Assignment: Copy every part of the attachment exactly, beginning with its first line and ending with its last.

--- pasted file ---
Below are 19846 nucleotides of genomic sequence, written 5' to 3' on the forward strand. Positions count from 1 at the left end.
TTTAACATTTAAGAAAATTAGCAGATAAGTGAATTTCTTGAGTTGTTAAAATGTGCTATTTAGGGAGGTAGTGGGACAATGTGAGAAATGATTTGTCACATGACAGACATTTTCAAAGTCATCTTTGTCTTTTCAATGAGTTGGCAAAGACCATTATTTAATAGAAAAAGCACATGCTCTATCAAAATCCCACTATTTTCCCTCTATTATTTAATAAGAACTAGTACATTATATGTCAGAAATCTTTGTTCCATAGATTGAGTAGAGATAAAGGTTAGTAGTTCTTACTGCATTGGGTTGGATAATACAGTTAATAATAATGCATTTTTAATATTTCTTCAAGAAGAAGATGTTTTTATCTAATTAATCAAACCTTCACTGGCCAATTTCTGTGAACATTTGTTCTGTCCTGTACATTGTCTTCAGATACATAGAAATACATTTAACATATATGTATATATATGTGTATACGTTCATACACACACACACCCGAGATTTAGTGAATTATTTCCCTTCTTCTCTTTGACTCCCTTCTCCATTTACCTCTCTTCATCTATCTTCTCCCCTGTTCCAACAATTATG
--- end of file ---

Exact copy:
Below are 19846 nucleotides of genomic sequence, written 5' to 3' on the forward strand. Positions count from 1 at the left end.
TTTAACATTTAAGAAAATTAGCAGATAAGTGAATTTCTTGAGTTGTTAAAATGTGCTATTTAGGGAGGTAGTGGGACAATGTGAGAAATGATTTGTCACATGACAGACATTTTCAAAGTCATCTTTGTCTTTTCAATGAGTTGGCAAAGACCATTATTTAATAGAAAAAGCACATGCTCTATCAAAATCCCACTATTTTCCCTCTATTATTTAATAAGAACTAGTACATTATATGTCAGAAATCTTTGTTCCATAGATTGAGTAGAGATAAAGGTTAGTAGTTCTTACTGCATTGGGTTGGATAATACAGTTAATAATAATGCATTTTTAATATTTCTTCAAGAAGAAGATGTTTTTATCTAATTAATCAAACCTTCACTGGCCAATTTCTGTGAACATTTGTTCTGTCCTGTACATTGTCTTCAGATACATAGAAATACATTTAACATATATGTATATATATGTGTATACGTTCATACACACACACACCCGAGATTTAGTGAATTATTTCCCTTCTTCTCTTTGACTCCCTTCTCCATTTACCTCTCTTCATCTATCTTCTCCCCTGTTCCAACAATTATG